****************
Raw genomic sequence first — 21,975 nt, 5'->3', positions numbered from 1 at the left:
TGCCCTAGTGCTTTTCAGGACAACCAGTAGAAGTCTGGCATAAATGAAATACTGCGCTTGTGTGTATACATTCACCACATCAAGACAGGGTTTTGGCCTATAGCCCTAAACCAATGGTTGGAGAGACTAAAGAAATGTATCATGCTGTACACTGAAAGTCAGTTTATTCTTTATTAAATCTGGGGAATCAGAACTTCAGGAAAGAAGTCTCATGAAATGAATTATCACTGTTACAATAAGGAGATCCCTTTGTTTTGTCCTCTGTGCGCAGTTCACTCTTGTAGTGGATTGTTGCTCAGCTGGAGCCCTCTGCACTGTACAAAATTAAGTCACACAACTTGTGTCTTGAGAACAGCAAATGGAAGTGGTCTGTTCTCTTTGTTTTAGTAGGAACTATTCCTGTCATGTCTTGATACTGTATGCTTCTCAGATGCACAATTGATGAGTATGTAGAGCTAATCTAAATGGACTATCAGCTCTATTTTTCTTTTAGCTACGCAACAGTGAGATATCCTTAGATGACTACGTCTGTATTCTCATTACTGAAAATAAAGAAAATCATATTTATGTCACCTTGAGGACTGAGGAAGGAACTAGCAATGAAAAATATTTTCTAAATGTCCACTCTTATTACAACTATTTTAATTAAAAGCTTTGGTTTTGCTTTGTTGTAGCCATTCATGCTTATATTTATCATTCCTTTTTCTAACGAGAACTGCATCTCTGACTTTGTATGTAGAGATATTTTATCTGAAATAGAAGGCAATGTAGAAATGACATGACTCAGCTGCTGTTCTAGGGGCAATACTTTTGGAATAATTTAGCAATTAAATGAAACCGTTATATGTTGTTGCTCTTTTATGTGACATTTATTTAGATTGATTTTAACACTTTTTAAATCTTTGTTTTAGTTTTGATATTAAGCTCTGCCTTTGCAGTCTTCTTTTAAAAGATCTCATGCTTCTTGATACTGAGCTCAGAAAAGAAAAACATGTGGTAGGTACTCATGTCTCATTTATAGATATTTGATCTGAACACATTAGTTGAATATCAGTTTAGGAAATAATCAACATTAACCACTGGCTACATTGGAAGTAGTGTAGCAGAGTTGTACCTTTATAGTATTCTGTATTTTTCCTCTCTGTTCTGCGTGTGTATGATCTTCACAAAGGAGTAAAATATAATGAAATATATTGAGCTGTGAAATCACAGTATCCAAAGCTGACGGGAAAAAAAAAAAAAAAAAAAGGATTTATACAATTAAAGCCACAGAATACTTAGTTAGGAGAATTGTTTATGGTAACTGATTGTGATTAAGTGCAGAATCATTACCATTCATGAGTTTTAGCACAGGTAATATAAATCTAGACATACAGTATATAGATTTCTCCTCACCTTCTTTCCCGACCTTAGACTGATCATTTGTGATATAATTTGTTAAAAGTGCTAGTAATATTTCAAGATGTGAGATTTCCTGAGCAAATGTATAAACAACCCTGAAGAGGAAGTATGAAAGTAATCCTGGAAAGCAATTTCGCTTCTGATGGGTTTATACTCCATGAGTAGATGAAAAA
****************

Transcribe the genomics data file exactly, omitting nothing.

Raw genomic sequence first — 21,975 nt, 5'->3', positions numbered from 1 at the left:
TGCCCTAGTGCTTTTCAGGACAACCAGTAGAAGTCTGGCATAAATGAAATACTGCGCTTGTGTGTATACATTCACCACATCAAGACAGGGTTTTGGCCTATAGCCCTAAACCAATGGTTGGAGAGACTAAAGAAATGTATCATGCTGTACACTGAAAGTCAGTTTATTCTTTATTAAATCTGGGGAATCAGAACTTCAGGAAAGAAGTCTCATGAAATGAATTATCACTGTTACAATAAGGAGATCCCTTTGTTTTGTCCTCTGTGCGCAGTTCACTCTTGTAGTGGATTGTTGCTCAGCTGGAGCCCTCTGCACTGTACAAAATTAAGTCACACAACTTGTGTCTTGAGAACAGCAAATGGAAGTGGTCTGTTCTCTTTGTTTTAGTAGGAACTATTCCTGTCATGTCTTGATACTGTATGCTTCTCAGATGCACAATTGATGAGTATGTAGAGCTAATCTAAATGGACTATCAGCTCTATTTTTCTTTTAGCTACGCAACAGTGAGATATCCTTAGATGACTACGTCTGTATTCTCATTACTGAAAATAAAGAAAATCATATTTATGTCACCTTGAGGACTGAGGAAGGAACTAGCAATGAAAAATATTTTCTAAATGTCCACTCTTATTACAACTATTTTAATTAAAAGCTTTGGTTTTGCTTTGTTGTAGCCATTCATGCTTATATTTATCATTCCTTTTTCTAACGAGAACTGCATCTCTGACTTTGTATGTAGAGATATTTTATCTGAAATAGAAGGCAATGTAGAAATGACATGACTCAGCTGCTGTTCTAGGGGCAATACTTTTGGAATAATTTAGCAATTAAATGAAACCGTTATATGTTGTTGCTCTTTTATGTGACATTTATTTAGATTGATTTTAACACTTTTTAAATCTTTGTTTTAGTTTTGATATTAAGCTCTGCCTTTGCAGTCTTCTTTTAAAAGATCTCATGCTTCTTGATACTGAGCTCAGAAAAGAAAAACATGTGGTAGGTACTCATGTCTCATTTATAGATATTTGATCTGAACACATTAGTTGAATATCAGTTTAGGAAATAATCAACATTAACCACTGGCTACATTGGAAGTAGTGTAGCAGAGTTGTACCTTTATAGTATTCTGTATTTTTCCTCTCTGTTCTGCGTGTGTATGATCTTCACAAAGGAGTAAAATATAATGAAATATATTGAGCTGTGAAATCACAGTATCCAAAGCTGACGGGAAAAAAAAAAAAAAAAAAAGGATTTATACAATTAAAGCCACAGAATACTTAGTTAGGAGAATTGTTTATGGTAACTGATTGTGATTAAGTGCAGAATCATTACCATTCATGAGTTTTAGCACAGGTAATATAAATCTAGACATACAGTATATAGATTTCTCCTCACCTTCTTTCCCGACCTTAGACTGATCATTTGTGATATAATTTGTTAAAAGTGCTAGTAATATTTCAAGATGTGAGATTTCCTGAGCAAATGTATAAACAACCCTGAAGAGGAAGTATGAAAGTAATCCTGGAAAGCAATTTCGCTTCTGATGGGTTTATACTCCATGAGTAGATGAAAAA